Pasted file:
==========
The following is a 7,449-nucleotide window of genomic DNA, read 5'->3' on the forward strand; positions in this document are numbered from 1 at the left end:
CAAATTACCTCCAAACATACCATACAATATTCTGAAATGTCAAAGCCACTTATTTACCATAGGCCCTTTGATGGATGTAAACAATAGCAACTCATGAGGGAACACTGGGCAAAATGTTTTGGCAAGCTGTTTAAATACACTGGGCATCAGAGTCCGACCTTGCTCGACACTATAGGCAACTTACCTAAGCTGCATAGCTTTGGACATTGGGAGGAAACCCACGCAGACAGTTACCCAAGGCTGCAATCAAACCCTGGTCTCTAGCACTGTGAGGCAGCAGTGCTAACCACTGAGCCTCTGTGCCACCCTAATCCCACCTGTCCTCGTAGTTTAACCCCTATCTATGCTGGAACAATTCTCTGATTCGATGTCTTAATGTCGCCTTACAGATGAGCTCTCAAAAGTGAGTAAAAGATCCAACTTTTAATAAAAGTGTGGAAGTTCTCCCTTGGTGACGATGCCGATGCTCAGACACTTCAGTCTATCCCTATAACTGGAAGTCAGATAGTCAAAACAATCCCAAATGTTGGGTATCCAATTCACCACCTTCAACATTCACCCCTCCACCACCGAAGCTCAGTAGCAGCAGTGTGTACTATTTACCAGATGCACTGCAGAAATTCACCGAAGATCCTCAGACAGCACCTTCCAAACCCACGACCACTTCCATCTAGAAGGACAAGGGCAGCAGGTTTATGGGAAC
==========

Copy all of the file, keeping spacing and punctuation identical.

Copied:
The following is a 7,449-nucleotide window of genomic DNA, read 5'->3' on the forward strand; positions in this document are numbered from 1 at the left end:
CAAATTACCTCCAAACATACCATACAATATTCTGAAATGTCAAAGCCACTTATTTACCATAGGCCCTTTGATGGATGTAAACAATAGCAACTCATGAGGGAACACTGGGCAAAATGTTTTGGCAAGCTGTTTAAATACACTGGGCATCAGAGTCCGACCTTGCTCGACACTATAGGCAACTTACCTAAGCTGCATAGCTTTGGACATTGGGAGGAAACCCACGCAGACAGTTACCCAAGGCTGCAATCAAACCCTGGTCTCTAGCACTGTGAGGCAGCAGTGCTAACCACTGAGCCTCTGTGCCACCCTAATCCCACCTGTCCTCGTAGTTTAACCCCTATCTATGCTGGAACAATTCTCTGATTCGATGTCTTAATGTCGCCTTACAGATGAGCTCTCAAAAGTGAGTAAAAGATCCAACTTTTAATAAAAGTGTGGAAGTTCTCCCTTGGTGACGATGCCGATGCTCAGACACTTCAGTCTATCCCTATAACTGGAAGTCAGATAGTCAAAACAATCCCAAATGTTGGGTATCCAATTCACCACCTTCAACATTCACCCCTCCACCACCGAAGCTCAGTAGCAGCAGTGTGTACTATTTACCAGATGCACTGCAGAAATTCACCGAAGATCCTCAGACAGCACCTTCCAAACCCACGACCACTTCCATCTAGAAGGACAAGGGCAGCAGGTTTATGGGAAC